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Irish pharma sector must attract R&D to secure competitve edge, says PCI

By Gareth Macdonald , 18-Mar-2010
Last updated on 18-Mar-2010 at 09:13 GMT

Ireland must become an R&D hub as well as a drug manufacturing destination to prosper in the increasingly competitive global pharmaceutical market, says industry body PharmaChemical Ireland (PCI).

The group made the call at the unveiling of its “Innovation and Excellence” strategy document at the annual Drug, Chemical and Associated Technologies Association (DCAT) meeting in the US this week.

PCI said that, whileat present Ireland is a key global drug and active pharmaceutical ingredient (API) suppler, impending blockbuster patent expiries mean the manufacturing sector will soon have to compete with countries where production is cheaper.

Ireland cannot compete directly with low-cost economies on cost grounds alone. Companies need to secure competitive advantage through smarter ways of doing business, including better use of technology, innovation and cost control.”

PCI suggested that Pfizer's $12bn a year cholesterol buster Lipitor, which at present is exclusively made in Cork, is one of the drugs likely to be lost to Ireland’s manufacturing sector when it goes off patent next year.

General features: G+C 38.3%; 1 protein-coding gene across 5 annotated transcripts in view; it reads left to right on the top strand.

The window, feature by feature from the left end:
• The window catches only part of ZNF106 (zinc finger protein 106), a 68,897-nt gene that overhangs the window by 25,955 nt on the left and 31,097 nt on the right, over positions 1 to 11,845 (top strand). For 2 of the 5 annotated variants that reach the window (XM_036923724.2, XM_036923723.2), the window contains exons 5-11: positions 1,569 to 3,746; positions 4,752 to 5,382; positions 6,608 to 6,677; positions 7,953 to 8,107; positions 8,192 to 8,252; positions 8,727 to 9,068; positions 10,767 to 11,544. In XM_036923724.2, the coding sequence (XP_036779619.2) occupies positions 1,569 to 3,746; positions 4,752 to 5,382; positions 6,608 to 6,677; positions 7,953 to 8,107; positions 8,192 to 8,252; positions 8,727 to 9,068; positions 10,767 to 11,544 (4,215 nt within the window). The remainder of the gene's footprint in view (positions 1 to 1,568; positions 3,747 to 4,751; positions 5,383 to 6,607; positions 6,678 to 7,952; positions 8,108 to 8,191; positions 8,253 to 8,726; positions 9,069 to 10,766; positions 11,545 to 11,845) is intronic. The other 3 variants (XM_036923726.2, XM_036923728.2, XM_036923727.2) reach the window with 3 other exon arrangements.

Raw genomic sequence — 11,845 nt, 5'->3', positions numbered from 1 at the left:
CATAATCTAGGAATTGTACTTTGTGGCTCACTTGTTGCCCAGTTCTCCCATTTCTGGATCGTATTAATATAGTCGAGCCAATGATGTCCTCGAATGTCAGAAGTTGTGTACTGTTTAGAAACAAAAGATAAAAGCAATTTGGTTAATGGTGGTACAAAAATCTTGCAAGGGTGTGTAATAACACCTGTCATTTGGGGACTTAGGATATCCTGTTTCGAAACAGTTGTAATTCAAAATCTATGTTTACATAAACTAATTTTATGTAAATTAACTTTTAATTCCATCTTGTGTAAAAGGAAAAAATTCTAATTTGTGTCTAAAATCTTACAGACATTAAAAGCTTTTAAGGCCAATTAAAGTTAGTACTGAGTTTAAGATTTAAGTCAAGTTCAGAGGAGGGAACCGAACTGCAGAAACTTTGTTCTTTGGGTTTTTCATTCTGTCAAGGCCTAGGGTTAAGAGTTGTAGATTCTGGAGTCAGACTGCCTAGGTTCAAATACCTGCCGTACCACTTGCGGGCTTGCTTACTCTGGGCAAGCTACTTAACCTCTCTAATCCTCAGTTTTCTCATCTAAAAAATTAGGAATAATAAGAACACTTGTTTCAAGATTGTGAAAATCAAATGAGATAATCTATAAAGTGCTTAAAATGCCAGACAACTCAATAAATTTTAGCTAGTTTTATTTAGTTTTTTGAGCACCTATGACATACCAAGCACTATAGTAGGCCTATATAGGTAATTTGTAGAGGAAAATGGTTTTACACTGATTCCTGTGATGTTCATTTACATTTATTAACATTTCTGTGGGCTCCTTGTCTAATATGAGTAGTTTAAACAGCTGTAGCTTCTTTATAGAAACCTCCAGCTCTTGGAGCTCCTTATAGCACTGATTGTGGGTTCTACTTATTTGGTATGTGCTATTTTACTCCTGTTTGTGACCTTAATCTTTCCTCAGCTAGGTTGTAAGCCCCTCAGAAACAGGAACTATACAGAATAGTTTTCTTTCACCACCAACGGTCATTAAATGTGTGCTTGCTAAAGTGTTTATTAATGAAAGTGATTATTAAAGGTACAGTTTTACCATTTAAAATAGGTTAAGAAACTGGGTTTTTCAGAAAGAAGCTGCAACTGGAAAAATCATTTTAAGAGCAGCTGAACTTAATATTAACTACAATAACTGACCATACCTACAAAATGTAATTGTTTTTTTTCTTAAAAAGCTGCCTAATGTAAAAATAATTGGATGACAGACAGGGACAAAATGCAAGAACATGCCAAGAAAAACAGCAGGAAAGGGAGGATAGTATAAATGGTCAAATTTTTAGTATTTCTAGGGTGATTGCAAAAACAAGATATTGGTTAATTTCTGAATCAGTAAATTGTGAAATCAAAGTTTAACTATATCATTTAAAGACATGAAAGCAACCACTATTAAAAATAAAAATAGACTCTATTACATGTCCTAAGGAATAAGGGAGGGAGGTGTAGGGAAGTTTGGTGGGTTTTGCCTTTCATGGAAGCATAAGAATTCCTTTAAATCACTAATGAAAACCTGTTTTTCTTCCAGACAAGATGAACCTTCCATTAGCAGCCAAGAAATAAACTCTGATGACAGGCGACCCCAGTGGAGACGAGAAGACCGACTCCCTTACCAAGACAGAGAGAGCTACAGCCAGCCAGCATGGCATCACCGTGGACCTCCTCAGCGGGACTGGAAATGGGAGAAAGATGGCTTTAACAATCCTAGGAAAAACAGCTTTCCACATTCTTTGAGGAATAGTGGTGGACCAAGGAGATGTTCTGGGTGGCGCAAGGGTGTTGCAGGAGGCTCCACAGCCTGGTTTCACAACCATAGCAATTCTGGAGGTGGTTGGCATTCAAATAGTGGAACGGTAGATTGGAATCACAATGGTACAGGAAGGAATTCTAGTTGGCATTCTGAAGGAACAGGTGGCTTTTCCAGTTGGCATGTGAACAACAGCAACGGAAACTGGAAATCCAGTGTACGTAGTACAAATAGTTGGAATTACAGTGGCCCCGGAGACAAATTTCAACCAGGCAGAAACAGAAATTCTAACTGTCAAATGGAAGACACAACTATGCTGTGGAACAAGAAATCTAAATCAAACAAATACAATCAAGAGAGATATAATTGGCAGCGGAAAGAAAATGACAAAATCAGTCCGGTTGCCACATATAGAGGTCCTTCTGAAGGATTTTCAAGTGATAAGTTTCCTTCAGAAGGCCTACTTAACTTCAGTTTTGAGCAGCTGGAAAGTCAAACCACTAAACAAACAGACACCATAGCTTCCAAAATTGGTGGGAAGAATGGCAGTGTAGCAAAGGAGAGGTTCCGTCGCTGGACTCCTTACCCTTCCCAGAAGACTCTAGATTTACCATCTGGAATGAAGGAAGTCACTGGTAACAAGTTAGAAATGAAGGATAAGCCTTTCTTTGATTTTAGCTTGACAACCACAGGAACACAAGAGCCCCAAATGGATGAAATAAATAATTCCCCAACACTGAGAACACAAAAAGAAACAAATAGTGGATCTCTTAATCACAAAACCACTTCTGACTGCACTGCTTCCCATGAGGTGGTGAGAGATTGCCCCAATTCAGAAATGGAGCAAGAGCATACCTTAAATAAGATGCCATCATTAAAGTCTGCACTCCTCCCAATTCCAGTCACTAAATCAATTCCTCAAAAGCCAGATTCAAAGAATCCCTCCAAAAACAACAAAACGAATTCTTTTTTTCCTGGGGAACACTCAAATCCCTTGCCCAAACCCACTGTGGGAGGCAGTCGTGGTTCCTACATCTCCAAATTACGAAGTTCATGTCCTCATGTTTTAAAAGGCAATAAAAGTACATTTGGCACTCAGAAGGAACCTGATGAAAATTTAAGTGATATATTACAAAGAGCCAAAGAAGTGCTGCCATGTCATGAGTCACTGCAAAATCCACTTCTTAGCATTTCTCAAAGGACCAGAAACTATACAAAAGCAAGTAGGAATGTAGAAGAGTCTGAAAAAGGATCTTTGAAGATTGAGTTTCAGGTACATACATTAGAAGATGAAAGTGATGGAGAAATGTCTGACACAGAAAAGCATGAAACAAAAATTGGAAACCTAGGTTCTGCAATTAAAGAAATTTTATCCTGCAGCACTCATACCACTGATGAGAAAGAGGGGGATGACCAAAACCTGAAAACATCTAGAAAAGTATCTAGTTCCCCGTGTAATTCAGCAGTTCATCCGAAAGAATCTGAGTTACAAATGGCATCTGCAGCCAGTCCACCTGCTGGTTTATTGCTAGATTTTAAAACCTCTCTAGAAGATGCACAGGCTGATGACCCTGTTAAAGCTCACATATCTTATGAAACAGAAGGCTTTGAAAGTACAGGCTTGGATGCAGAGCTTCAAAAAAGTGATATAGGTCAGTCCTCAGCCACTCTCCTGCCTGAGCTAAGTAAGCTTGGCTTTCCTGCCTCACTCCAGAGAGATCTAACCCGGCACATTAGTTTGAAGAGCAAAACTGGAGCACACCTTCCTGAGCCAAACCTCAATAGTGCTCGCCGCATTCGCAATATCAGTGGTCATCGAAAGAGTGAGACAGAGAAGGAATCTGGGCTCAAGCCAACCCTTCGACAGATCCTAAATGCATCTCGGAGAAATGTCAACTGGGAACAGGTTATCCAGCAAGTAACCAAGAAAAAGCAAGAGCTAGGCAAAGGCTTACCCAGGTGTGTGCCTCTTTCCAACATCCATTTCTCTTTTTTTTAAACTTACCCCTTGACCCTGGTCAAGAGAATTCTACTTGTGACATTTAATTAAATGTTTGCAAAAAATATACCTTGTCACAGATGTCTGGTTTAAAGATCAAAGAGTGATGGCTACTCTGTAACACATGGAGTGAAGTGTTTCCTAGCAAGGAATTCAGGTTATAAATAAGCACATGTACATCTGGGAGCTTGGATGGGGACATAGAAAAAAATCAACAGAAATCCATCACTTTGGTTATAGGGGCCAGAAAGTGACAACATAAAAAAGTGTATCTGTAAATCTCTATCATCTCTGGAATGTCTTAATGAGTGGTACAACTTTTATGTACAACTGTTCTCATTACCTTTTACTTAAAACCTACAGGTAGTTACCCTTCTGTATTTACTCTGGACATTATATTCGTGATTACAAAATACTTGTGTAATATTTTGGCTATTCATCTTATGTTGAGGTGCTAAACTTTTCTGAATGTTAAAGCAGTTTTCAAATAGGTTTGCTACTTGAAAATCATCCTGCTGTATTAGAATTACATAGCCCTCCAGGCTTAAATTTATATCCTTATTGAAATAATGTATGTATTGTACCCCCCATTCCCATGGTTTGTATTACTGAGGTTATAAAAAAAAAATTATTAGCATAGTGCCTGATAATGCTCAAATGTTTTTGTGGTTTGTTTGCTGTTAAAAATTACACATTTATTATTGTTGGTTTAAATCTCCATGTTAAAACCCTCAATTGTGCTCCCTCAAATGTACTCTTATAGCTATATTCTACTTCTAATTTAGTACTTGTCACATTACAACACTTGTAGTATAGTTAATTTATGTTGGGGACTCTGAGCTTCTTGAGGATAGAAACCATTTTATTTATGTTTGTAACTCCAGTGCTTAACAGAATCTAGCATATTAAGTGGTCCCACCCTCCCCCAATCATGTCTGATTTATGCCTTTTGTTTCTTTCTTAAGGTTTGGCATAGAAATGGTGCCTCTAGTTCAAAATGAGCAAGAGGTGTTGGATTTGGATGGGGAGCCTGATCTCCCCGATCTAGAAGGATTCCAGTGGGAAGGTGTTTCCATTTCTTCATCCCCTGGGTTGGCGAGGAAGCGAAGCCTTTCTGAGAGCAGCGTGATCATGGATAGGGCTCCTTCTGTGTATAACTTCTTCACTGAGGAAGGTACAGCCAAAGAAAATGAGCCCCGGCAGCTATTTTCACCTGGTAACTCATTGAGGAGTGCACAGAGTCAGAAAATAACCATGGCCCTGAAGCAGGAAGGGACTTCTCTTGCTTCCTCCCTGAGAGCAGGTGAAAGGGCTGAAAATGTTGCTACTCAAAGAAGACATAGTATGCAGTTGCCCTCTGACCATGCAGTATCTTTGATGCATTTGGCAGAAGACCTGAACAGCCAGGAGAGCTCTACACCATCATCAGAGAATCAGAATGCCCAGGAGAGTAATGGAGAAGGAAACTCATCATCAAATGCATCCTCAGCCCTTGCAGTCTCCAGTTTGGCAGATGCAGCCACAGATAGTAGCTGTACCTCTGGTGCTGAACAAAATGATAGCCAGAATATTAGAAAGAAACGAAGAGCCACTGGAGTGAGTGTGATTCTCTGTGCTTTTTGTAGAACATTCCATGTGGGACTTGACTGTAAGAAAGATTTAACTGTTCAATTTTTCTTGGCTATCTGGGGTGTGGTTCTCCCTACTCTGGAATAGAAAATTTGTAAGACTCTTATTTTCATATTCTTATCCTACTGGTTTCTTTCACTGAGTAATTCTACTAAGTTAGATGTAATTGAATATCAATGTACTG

Give pharmas reason to invest

However, rather than dwelling on the negatives, PCI wants Ireland's pharma sector to focus on “giving global companies new reasons to base major facilities in Ireland, setting the country apart from competitive economies that are chasing the same investments.”

This, according to the group, involves: ensuring manufacturing operations are as “lean” and efficient as possible; encouraging drugmakers to invest in on-site innovation; and keep close control of all costs.

Beyond these measures, PCI called for greater industry collaboration with government and the research community on marketing the country’s life science country and particularly on position it as a “bridge between the US and Asia.”

Government role in boosting R&D

PCI also said it “is imperative that the [Irish] government continues to endorse the 12.5 per cent corporate tax rate,” which is attractive to pharmaceutical producers and contributes around $1bn (€726.6m) to the country’s coffers each year.

Outside this the group said government enhancement of the R&D tax credit scheme by permitting companies to write-off development expenditure against operational costs would stimulate investment.

PCI concluded by saying that: “[If] the country can become a global centre of excellence for development and manufacturing, [the Irish pharmaceutical industry] will be well positioned to participate meaningfully in discovery-related activities.”

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